In the “slow burn” crisis, social media conversations (product quality, customer support, employee discontent) build up into a crisis and are picked up by influential bloggers and even mainstream media. For instance, in 2005, influential blogger Jeff Jarvis blogged about a series of bad customer service experiences with Dell, and became the focal point of the Dell Hell crisis. Dell Hell forced Dell to recommit to creating a positive customer experience and led to several remarkable social media initiatives including the Direct2Dell blog, the Dell Ideastorm‘ ideation community and Dell’s social media command center.
In the “flash mob” crisis, a social media meme (Greenpeace campaign, anti-brand hashtag, anti-brand video) creates a flash mob, turns into a crisis, and is picked up by mainstream media. For instance, in 2010, Greenpeace created a viral video led campaign to protest against Nestle procuring palm oil from Indonesian rainforests and endangering orangutans. Protestors hijacked Nestle’s Facebook page and filled it with abusive comments and Nestle Killer profile pics. Surprisingly, Nestle’s strong corporate citizenship reputation for creating shared value did not help during the crisis. In the end, Nestlé announced that it would stop procuring from suppliers associated with deforestation.
Using social media to manage a crisis
Social media has a specific role to play at each stage of the crisis curve. MSLGROUP has created a crisis management toolkit that includes tools and best practices for each stage in the crisis cycle.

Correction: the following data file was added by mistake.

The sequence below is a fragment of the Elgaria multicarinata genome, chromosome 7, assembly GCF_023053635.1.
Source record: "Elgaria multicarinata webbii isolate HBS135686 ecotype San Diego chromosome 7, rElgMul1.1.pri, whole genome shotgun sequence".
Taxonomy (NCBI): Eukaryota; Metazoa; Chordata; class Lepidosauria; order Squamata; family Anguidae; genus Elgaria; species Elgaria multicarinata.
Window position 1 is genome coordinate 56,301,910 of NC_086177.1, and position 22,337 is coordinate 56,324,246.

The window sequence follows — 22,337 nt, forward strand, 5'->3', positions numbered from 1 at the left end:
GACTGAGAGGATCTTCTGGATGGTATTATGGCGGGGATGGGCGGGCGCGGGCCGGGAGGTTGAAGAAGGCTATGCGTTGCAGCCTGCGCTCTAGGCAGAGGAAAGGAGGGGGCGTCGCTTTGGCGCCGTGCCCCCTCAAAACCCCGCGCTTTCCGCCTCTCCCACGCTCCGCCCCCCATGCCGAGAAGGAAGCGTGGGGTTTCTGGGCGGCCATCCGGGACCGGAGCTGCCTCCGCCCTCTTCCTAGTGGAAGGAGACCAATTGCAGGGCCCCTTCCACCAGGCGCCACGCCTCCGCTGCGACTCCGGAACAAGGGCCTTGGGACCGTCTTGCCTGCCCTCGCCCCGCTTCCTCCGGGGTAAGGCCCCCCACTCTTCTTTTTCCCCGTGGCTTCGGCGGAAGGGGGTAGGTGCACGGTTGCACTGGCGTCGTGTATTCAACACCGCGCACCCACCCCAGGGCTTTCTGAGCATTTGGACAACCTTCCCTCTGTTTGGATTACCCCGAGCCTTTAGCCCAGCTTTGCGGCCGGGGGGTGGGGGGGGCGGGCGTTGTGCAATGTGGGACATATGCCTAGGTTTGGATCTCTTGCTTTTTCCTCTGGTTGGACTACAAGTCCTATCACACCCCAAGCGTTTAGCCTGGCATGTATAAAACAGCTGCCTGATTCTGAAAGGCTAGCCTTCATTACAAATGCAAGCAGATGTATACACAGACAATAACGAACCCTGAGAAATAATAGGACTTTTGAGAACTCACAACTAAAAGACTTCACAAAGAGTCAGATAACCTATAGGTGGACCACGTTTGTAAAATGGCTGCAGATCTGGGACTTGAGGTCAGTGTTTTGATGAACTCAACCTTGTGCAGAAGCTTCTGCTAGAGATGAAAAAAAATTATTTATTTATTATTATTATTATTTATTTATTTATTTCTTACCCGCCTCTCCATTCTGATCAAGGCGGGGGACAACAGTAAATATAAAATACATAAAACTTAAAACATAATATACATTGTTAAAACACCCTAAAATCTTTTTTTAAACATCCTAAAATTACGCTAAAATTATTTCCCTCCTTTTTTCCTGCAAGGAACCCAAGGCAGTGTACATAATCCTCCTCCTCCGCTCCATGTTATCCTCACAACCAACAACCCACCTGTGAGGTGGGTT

In the flash-point stage, we track negative social media chatter, identify early warning signals, isolate issues, and resolve them, before they turn into a crisis.
In the spotlight stage, we plot a heat map of crisis flows between social media and mainstream media, identify influencers who are acting as hubs driving these flows and focus our crisis management efforts on these hubs.
In the blame-game stage, we help clients shape the narrative by leveraging owned media channels like blog and YouTube to reframe the issue more positively and avert direct blame.
In the resolution stage, we optimize owned media content for search results, so that positive and neutral stories show up alongside negative stories on keyword searches related to the brand.
Most importantly, it’s critical to map out and plan for crisis scenarios in advance, in order to respond to them effectively. We have created a toolkit for mapping out alternate crisis scenarios and planning for their best, worst and most likely cases. This toolkit include a workshop for scenario, keyword, influencer, spokesperson and message mapping, and platforms like a wiki-based war room for crisis collaboration and a CMS-based dark site for crisis response.
In the end, however, managing any crisis successfully, including a crisis on social media, is less about saying the right things and more about doing the right things. So, corporations that are rooted in purpose are likely to respond to crisis situations with authenticity, and overcompensate for mistakes, transforming potential crises into opportunities to reconnect with their stakeholders.